It’s a sentence we can all finish; a motto for life that’s been pounded into our heads from a young age, meant to disarm the disappointment of defeat and instill in us a formula for learning and progress. Personally, I prefer the alternative: “If at first you don’t succeed, f—it.” Shit, if I can’t nail my endeavors first try, I’m onto something else. Life’s short, and there’s no point wasting time with lost causes. But maybe that’s the difference between me and guys like Doug Wilks, of Alpharetta, GA’s Top Speed. While I key away comfortably behind my monitor (a fall-back plan to my childhood dreams of winning F1 and wrenching on the international space station), Doug is likely winning a time-attack event behind the wheel of his GC8—something that couldn’t have been possible had he given up on the car when it left him stranded and penniless in the Rocky Mountains, 2,000 miles from home, during the only event for which the car was built.
For those of you not familiar with One Lap of America, it’s pretty much the most glorious event ever, in that you’ve got to be crazy to build a car for it, and even crazier to think you have a shot in hell of winning. “Basically,” begins Doug, “the plan was to meet in Indiana, and lap the continental U.S. in one week, stopping at designated racetracks along the way for time-attack-style competition.” Typical NASA or SCCA mandates be damned for One Lap competition—Doug and the Top Speed crew built their car to be “competitive”, in his words, or “barely streetable” in ours; nearly every creature comfort one could ask for on a cross-country jaunt was jettisoned, and its engine—then a boosted EJ20—was tuned just past the threshold of reliability. “And it ran great for first three days,” Doug attests, “even setting the fastest lap on our first stop in Salt Lake... until a defective battery blew up in the Rockies, shorted out the engine harness and sensors, and caused an injector to lean out and blow the engine.” Ouch. But Doug pressed on, limping his car a thousand miles back to Cobb Tuning in Salt Lake for over-night repairs, before driving out again for the next event. “Our data acquisition was all over the place at the track the next day, and nothing was running right,” he confesses, “At that point, we knew we had bigger problems than we could tackle without losing the race.” Instead of champagne and gold medals, Doug and co. left broke, with a busted-ass sedan not legal for use on most highways or sanctioned track events... and a slew of mysterious problems, to boot.
Instead of stripping the parts off it, grinding off all the VIN numbers and rolling it off a cliff like we would’ve done, Doug didn’t fold. The next Cannonball event would be a year away, and he was getting antsy. “The car was built for road racing,” he begins, “but due to our crazy modifications, Unlimited-class time attack was really our only option—and it needed a lot of work to be competitive with the other Unlimited cars.” For the next four months, the crew at Top Speed tore down and re-built the car nearly from scratch. No longer needing streetability opened up doors for the crew. Cutting luxuries like glass windows, passenger seating, heat, and the like, shed over 250 additional pounds from the chassis. “We pulled over 40 lbs out of the wiring alone,” Doug explains, “and since we were installing a full chromoly roll cage, we could cut a lot of heavy reinforcement out of the A-, B- and C-pillars, the doors and the unibody.”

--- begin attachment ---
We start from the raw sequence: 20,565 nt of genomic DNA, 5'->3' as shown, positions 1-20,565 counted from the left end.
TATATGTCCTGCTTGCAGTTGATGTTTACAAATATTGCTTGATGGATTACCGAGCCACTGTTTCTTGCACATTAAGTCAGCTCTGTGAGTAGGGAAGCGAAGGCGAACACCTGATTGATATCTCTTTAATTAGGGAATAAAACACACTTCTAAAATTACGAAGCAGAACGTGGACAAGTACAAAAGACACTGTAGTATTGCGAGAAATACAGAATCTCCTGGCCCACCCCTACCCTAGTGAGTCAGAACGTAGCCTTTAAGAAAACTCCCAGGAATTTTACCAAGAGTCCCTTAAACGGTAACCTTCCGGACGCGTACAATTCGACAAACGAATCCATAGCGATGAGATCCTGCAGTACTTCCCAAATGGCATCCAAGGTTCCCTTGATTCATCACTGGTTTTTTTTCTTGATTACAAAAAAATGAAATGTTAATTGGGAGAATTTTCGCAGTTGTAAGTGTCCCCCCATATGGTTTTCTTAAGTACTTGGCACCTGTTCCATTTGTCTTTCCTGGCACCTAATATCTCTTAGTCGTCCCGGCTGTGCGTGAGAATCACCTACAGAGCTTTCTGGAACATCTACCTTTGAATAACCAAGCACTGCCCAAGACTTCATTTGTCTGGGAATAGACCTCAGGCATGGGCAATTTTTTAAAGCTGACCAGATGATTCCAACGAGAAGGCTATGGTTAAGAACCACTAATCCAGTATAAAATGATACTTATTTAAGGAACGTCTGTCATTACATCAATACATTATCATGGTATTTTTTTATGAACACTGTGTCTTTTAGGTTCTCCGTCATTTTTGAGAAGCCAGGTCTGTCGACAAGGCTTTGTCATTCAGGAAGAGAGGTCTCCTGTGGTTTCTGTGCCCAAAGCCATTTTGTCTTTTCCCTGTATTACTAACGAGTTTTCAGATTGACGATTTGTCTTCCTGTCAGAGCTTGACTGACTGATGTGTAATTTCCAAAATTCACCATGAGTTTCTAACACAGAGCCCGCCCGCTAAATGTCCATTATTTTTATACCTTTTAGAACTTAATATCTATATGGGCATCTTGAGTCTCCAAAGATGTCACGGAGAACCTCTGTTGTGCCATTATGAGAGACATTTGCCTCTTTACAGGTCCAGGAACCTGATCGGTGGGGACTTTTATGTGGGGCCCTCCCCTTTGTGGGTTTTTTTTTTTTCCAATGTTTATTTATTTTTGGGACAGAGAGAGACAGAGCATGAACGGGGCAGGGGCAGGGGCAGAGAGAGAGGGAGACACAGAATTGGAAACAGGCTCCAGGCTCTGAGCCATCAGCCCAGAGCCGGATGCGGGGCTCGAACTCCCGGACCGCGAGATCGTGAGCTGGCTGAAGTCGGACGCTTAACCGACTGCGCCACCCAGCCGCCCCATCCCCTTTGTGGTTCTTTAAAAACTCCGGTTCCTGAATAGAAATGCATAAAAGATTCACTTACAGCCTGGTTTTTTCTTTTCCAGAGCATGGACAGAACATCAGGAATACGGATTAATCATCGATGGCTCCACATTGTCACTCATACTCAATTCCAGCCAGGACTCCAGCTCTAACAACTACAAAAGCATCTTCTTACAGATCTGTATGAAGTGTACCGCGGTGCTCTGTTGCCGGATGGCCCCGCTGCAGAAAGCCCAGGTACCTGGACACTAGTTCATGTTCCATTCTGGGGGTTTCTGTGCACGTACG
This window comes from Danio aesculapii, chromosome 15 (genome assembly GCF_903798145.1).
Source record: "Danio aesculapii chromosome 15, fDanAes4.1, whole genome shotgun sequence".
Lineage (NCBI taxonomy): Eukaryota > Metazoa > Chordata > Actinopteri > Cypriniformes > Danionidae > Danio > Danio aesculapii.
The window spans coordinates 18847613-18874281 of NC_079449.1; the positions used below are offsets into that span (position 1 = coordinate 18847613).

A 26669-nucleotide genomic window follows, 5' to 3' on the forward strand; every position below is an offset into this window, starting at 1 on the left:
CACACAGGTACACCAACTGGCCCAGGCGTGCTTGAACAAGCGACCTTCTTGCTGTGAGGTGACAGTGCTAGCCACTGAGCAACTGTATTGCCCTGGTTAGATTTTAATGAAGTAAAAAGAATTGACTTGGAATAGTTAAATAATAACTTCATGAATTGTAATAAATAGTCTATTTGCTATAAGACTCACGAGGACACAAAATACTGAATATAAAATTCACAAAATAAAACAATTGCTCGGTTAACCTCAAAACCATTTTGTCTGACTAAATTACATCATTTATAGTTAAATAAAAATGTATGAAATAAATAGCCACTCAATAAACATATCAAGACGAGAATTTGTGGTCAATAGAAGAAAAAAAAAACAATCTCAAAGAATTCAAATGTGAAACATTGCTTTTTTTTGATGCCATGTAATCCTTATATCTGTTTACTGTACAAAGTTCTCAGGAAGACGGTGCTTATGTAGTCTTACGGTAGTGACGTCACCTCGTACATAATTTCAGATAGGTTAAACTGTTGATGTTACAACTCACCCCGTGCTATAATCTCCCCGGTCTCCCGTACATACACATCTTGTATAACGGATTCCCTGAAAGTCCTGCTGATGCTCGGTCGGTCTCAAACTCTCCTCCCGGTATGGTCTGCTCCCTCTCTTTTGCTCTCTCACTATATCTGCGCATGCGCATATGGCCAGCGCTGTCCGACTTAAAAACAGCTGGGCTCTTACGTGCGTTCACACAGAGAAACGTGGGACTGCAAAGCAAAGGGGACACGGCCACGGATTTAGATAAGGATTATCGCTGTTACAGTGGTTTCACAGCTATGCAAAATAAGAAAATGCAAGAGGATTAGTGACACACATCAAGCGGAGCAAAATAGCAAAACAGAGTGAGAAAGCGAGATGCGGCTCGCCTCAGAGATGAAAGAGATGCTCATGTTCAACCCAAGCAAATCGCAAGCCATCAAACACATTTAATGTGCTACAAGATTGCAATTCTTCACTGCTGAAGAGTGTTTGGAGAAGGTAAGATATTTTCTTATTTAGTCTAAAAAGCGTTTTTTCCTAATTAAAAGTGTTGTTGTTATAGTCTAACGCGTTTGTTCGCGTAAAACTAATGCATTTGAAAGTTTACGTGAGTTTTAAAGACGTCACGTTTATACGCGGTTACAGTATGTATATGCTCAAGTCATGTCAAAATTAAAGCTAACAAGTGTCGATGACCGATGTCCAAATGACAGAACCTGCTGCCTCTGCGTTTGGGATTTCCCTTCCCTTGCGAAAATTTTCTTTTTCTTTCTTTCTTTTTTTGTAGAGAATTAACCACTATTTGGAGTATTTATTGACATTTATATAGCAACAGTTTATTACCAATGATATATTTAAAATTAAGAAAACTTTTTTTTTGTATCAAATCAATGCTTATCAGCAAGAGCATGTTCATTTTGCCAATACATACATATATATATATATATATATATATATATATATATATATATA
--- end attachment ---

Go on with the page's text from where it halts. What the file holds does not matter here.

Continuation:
Its new track-only status meant that the Top Speed crew could also get more aggressive in fitting aero to the exterior. The main inlet of the car’s Chargespeed front bumper was cut larger to increase airflow to a massive front-mount Precision intercooler and Koyo radiator. Canards and a custom splitter were added, along with something else that no sane person would consider for street use—a carbon fiber underbody skin that smooths airflow underneath the car, decreasing drag and increasing downforce. The car’s Do-Luck side skirts were also modified; made a bit taller, so as to limit airflow sneaking underneath the car from the sides, further increasing down force, and matching the extra wheel base allowed by oversized fender flares. And though you’ll probably see rear wings that rival this GC8’s on the street, Doug ensures this one actually serves a purpose: increasing rear downforce at high speeds. “It was mounted directly to the frame,” he attests, “to provide as much benefit as possible.”